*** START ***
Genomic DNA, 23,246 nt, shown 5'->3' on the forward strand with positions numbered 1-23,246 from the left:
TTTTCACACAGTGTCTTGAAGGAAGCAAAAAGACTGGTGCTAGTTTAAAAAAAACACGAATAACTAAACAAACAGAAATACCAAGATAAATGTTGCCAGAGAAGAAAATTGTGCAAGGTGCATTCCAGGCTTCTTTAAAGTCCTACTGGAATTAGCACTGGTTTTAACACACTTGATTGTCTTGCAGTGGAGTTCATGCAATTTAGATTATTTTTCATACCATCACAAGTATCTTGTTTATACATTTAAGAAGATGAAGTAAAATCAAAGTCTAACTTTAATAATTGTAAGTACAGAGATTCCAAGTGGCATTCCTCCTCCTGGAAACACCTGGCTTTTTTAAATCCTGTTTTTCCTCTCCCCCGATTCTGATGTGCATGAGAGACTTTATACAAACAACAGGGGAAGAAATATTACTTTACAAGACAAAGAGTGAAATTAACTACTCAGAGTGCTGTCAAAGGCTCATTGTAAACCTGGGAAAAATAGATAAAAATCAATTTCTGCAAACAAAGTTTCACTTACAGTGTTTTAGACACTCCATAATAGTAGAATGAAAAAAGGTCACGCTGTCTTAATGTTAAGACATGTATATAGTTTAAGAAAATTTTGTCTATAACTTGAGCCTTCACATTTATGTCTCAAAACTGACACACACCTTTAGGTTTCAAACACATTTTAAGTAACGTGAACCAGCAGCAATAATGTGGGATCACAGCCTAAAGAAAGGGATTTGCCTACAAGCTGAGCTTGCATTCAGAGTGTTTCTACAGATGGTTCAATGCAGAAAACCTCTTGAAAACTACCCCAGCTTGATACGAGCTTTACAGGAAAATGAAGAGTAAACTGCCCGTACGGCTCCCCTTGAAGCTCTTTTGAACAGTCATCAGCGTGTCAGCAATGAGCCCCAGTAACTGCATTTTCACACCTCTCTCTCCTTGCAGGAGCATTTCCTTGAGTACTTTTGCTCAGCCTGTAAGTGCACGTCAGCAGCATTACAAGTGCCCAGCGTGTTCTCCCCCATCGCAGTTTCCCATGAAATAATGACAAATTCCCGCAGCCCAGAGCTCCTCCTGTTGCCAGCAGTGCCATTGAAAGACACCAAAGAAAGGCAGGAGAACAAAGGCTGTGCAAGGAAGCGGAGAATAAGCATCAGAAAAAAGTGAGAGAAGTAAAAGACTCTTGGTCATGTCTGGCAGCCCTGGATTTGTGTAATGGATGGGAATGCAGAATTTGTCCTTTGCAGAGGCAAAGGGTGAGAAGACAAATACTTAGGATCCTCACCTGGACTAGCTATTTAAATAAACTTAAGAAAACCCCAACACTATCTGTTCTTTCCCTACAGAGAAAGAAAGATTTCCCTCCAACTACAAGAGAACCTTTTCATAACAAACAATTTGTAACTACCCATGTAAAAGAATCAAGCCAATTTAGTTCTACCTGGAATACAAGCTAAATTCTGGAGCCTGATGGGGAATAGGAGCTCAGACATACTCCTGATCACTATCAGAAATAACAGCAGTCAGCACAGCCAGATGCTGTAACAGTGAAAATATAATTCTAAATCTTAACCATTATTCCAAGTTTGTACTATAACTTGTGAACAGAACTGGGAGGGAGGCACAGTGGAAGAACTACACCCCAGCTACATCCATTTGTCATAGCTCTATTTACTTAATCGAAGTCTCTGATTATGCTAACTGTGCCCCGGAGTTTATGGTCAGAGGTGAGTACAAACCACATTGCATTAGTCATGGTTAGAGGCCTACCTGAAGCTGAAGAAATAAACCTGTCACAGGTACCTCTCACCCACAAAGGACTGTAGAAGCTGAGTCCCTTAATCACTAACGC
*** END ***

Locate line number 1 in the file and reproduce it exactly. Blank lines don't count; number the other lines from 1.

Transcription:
Genomic DNA, 23,246 nt, shown 5'->3' on the forward strand with positions numbered 1-23,246 from the left: